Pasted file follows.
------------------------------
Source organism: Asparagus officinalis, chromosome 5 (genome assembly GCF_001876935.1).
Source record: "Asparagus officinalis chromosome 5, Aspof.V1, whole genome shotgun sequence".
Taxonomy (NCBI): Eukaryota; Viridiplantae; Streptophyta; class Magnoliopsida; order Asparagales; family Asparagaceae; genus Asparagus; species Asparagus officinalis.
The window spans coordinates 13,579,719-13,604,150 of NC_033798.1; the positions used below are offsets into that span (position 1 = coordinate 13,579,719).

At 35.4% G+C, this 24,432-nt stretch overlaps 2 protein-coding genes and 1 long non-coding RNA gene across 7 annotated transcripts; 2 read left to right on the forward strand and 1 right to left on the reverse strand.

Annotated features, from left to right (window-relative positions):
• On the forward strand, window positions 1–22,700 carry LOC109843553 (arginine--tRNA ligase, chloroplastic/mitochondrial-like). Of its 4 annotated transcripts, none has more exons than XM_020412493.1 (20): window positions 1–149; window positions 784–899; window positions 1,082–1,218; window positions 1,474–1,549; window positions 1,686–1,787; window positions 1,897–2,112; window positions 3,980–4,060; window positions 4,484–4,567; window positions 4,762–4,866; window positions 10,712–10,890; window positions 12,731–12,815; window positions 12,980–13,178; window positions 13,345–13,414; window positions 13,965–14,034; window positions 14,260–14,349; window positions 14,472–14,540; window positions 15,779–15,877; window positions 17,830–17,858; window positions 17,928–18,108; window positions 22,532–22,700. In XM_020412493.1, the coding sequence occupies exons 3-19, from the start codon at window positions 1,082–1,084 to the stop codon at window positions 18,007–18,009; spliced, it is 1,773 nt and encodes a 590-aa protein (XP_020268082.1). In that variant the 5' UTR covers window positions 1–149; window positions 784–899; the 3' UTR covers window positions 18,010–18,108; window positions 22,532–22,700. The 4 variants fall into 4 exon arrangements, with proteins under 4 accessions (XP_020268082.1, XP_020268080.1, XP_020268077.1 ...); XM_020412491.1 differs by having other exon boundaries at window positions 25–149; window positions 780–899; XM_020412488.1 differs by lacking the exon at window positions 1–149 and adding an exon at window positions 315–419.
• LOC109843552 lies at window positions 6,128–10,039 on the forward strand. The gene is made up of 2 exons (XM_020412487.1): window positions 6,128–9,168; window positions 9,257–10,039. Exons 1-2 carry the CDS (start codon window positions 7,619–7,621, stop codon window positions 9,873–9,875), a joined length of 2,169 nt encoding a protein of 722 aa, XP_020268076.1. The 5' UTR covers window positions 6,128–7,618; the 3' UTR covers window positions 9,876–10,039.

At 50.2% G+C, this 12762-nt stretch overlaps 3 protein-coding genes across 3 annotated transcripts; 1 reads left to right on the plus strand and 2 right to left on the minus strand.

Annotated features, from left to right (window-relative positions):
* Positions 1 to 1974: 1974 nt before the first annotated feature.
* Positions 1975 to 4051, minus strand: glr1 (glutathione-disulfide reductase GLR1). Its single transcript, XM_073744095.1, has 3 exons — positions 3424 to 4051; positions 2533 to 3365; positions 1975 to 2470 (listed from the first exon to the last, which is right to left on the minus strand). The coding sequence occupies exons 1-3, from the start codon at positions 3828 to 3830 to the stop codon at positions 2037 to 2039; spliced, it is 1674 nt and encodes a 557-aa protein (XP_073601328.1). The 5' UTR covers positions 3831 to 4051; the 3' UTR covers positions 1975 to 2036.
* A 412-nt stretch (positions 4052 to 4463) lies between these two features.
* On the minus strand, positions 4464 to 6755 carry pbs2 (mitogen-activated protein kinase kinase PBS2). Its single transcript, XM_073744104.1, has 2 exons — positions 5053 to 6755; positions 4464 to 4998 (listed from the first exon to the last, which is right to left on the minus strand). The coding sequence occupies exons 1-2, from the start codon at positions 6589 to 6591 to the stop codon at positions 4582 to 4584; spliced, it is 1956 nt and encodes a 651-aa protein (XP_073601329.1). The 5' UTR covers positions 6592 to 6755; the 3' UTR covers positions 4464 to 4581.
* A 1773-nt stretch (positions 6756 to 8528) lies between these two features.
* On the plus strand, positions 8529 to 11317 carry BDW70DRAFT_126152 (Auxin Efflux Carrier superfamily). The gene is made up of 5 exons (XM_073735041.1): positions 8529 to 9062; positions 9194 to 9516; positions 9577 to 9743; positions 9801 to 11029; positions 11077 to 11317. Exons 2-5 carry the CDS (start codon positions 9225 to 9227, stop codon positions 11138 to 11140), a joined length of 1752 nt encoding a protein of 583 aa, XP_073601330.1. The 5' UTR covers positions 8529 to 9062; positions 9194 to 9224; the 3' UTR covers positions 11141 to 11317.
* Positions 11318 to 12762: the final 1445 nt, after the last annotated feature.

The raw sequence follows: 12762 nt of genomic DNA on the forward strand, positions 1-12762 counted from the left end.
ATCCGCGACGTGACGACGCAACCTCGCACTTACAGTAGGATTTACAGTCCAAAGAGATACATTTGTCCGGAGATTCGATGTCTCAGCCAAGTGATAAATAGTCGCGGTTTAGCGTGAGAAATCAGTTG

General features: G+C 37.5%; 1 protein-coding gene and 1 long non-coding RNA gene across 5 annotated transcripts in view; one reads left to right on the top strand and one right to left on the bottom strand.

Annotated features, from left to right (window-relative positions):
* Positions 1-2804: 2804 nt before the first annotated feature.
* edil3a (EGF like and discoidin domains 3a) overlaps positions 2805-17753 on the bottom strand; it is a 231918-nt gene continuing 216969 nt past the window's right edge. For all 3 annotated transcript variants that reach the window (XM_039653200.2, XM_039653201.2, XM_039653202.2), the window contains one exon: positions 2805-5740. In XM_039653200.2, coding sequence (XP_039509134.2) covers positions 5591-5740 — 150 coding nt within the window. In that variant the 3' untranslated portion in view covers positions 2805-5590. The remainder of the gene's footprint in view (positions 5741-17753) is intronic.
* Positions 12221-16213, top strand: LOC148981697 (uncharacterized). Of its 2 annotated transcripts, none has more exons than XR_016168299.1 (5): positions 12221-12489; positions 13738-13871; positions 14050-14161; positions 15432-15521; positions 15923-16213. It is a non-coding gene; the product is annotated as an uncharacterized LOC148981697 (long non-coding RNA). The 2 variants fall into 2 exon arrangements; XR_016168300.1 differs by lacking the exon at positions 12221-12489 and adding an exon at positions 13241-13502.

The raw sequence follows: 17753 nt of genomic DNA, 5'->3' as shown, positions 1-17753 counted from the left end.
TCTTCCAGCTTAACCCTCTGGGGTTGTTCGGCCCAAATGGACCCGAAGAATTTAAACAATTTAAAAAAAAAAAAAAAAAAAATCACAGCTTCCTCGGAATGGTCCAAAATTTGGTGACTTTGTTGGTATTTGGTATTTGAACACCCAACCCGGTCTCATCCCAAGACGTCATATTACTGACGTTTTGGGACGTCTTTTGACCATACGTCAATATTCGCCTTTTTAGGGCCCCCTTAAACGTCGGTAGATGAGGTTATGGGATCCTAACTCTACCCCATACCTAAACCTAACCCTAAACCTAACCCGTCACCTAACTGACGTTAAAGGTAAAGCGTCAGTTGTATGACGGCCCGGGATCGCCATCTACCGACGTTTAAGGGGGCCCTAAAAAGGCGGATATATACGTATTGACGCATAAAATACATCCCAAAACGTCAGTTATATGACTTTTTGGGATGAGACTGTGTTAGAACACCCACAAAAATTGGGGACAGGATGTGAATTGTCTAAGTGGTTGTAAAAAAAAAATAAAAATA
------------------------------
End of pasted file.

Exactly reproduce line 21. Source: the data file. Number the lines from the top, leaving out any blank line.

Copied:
Annotated features, from left to right (window-relative positions):